Before leaving Bailadores we should mention the "mystery version" that made it into Victor Barrientos' hands on an old cassette. The audio is distorted, but the performance is longer and more adrenaline charged, varying most from the released version in the final sections [write EGREM]. And before arriving at the grand finale, we should also mention Por eso voy a dejarlo -- a Cuban anti-smoking song! You have to visit there to fully appreciate the irony. It was apparently mandated by the government when Fidel himself was kicking the habit.
Baila si vas a bailar starts with a very clever paraphrase of Beny Moré's Elige tú [source], which timba fans will recognize from Michel Maza's version [source]. The song says, basically, "you choose - I can sing anything", but Tony sings it from a dancer's perspective, changing the words accordingly.
The track is packed with highlights, including a rare drum solo from the great Daniel Díaz and the afore-mentioned reference to the "guarachar" coro, but the pièce de resistance is the last montuno section -- with Tony soaring over one of the band's most euphoric grooves, leading up to perhaps the most beautiful and audicious example of "clave license" in Cuban music. In midst of a throbbing 2-3 tumbao, Tony sings "para bailar el son, son, son, son, son". The band stops on a dime and makes a bloque out of "son son son son son". The rhythm? 3-2 rumba clave! After laying out for the space of one more clave, they re-enter in 2-3. During the intervening silence, Tony sings "la clave se lleva en el corazón" ("the clave is carried in the heart"). There could no more poetic way to explain, demonstrate, and vindicate "clave license", and to make it even more perfect, it's almost certain that the band was completely oblivious to any of this. They just played it like they heard it and it was so great that they repeated it at the end of the track, which was also the end of the album, and, as the reverbation of the closing bloque fades away like the coda of a symphony, we come to the end of the second great era of la Ritmo Oriental. When Tony Calá recorded again, it would be with NG La Banda.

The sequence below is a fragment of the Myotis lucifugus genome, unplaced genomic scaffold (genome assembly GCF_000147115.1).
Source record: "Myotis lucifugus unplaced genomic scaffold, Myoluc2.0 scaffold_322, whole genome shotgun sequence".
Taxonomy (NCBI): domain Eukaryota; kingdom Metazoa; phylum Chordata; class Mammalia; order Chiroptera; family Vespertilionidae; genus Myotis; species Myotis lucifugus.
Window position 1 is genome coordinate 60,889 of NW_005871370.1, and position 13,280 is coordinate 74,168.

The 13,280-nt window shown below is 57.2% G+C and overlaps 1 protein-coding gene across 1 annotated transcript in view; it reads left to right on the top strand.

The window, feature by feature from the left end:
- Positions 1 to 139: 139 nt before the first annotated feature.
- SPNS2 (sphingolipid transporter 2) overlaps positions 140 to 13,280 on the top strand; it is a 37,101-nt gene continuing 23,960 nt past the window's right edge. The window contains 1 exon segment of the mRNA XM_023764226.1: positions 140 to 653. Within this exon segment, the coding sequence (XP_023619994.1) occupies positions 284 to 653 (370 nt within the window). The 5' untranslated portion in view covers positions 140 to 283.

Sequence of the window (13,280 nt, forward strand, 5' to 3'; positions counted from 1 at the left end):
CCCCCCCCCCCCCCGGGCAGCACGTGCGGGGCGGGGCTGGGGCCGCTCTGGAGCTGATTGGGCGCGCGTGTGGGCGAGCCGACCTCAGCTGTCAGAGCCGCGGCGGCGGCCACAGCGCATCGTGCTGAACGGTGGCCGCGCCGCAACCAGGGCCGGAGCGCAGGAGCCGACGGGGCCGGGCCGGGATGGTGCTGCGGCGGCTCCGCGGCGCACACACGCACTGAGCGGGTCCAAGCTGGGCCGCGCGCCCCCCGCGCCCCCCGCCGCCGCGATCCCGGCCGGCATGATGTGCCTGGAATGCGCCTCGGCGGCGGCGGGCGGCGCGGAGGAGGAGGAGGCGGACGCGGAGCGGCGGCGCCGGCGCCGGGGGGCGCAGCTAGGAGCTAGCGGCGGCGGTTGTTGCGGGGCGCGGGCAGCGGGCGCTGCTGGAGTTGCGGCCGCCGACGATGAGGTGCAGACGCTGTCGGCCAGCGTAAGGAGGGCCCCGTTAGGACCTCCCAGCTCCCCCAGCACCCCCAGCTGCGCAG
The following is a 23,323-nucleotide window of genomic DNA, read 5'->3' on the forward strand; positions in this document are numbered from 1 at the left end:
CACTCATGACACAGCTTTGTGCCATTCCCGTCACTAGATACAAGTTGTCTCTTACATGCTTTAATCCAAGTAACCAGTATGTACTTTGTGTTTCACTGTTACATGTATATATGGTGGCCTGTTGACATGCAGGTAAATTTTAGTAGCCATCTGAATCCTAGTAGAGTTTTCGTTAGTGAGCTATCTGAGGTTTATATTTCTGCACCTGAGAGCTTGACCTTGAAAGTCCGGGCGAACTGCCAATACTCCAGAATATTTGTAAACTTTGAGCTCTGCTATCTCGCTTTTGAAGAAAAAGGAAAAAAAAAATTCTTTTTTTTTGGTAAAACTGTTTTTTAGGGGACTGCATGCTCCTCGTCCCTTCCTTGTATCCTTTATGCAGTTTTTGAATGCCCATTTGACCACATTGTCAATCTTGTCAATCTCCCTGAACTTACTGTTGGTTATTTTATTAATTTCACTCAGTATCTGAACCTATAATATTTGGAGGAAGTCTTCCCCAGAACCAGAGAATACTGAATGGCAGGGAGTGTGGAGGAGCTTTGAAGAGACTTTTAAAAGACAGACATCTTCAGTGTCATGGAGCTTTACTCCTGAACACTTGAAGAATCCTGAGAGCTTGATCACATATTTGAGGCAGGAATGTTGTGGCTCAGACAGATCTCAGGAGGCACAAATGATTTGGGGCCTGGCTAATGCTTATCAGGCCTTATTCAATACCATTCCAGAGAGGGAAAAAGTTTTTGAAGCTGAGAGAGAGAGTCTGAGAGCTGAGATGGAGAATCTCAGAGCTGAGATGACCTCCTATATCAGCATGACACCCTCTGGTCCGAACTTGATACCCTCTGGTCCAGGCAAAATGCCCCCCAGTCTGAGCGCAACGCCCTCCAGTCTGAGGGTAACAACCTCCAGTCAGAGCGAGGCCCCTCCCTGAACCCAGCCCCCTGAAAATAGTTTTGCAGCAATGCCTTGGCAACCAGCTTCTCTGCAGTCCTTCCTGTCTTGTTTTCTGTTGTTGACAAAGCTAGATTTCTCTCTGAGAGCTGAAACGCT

Ritmo Oriental:30 años
Tony Calá wrote what may have been his last song to commemorate la Ritmo's 30th anniversary -- 30 años [source] -- but he'd moved on to NG La Banda by the time it was actually recorded, so the vocal chores were inherited by Juan Crespo Maza. Maza also contributed three originals, including Azúcar con chocolate [write EGREM].
There are also two songs by Original de Manzanillo composer Cándido Fabré. Qué tiene la Ritmo [write EGREM] may been a source of inspiration for the lyrics of Los Van Van's Qué tiene Van Van and NG La Banda used the same general melodic phrasing on several songs, including Ya llegó la hora [source]. Fabré also wrote Pasen señores pasen [write EGREM] which has some of the album's best bloques.
Finally, there's a ten-minute Popurrí de éxitos giving us glimpse into the mind of arranger Enrique Lazaga as he embarked on the impossible task of narrowing la Ritmo's greatest hits to a mere 8. It's a painful process, but it's hard to argue with his choices.
To get a sense of the towering greatness of this band, here are 13 equally worthy masterpieces which didn't make it into the popurrí:
La Ritmo suena a Areíto
La Ritmo te está llamando
Qué rico bailo yo
La chica mamey
Al que le tocó le tocó
El son de Claro
Con el chenche buchenche
Barrios de los rumberos
Cuida'o con la percusión
Azúcar a granel -- [excerpt 2]
Baila si vas a bailar
The list could go on and on. Ritmo Oriental rode the crest of the elusive wave of pop music inspiration for over 15 years without interruption, a feat that few have accomplished in any genre.